Jumpstart Your Day: Drink a Glass of Water

By Randy Palladino

Do you ever feel like you’re not up to par? Maybe you’ve got a bit of headache or you’re feeling fatigued even before your shift has started? You might be dehydrated. Drinking a glass of water might be all you need to feel better and begin the workday at the top of your game. Most people know that drinking water throughout the day is essential for staying hydrated when working outdoors in hot weather or when wearing personal protective equipment (PPE). What they may not realize is that it’s also important to stay hydrated when outdoor temperatures are comfortable or when the workday is inside an air-conditioned office.

Chronic dehydration may not lead to heat stress or heat stroke, but it can affect overall health, worksite productivity and safety. Even one percent dehydration can affect short-term memory and attention span in both men and women. This can lower productivity and increase the risk for injury. Regardless of the time of year or whether a job requires PPE, it’s important that employers schedule water breaks and encourage employees to drink.

The best way to encourage workers to drink more water is to ensure that it’s accessible. Dehydration is less likely to be an issue at worksites when water is made available, placed where it’s easily seen and convenient to access. The fact is most Americans and Canadians are chronically dehydrated and don’t know it. In the United States alone, 75 percent of Americans consume considerably less water than the recommended eight cups a day.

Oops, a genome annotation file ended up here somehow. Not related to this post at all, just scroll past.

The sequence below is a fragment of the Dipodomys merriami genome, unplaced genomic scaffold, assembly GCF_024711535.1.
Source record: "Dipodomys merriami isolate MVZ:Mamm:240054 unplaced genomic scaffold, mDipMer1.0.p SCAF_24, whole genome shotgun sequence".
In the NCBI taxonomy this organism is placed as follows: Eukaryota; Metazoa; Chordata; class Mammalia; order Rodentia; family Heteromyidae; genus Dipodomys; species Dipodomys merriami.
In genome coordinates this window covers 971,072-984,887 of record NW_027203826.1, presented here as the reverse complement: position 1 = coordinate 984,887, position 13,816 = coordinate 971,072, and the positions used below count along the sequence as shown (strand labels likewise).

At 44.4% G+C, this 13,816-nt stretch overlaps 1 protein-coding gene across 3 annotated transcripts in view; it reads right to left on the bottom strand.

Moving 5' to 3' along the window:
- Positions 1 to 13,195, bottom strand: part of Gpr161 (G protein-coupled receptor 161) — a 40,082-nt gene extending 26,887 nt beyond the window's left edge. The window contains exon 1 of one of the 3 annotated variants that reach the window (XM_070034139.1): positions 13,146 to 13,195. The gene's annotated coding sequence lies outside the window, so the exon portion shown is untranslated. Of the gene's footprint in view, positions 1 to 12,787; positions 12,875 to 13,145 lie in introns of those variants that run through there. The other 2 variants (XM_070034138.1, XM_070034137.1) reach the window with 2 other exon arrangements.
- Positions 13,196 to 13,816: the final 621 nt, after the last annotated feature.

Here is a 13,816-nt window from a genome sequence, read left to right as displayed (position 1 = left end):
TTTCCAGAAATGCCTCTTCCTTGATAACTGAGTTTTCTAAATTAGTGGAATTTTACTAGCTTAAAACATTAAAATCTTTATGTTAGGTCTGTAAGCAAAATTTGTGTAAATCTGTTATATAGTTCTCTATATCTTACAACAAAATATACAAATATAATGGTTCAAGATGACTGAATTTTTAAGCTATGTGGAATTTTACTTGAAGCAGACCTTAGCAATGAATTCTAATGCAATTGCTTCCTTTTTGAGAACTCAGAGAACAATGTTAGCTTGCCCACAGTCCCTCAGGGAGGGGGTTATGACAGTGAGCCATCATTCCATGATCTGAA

The adult body is 60 percent water, and in order to carry out functions that include digestion, flushing toxins and regulating body temperature, this proportion needs to be maintained. During a normal day, breathing, sweating and urinating cause the average person to lose about eight cups of water. That’s about three quarts that need to be replenished. Construction workers can lose even more due to the strenuous nature of their job, from taking medications for common conditions like high blood pressure or if they are diabetic. That’s why it’s particularly important that construction workers don’t wait until they’re thirsty to drink water. By the time a person feels the need to drink, they’re already dehydrated.

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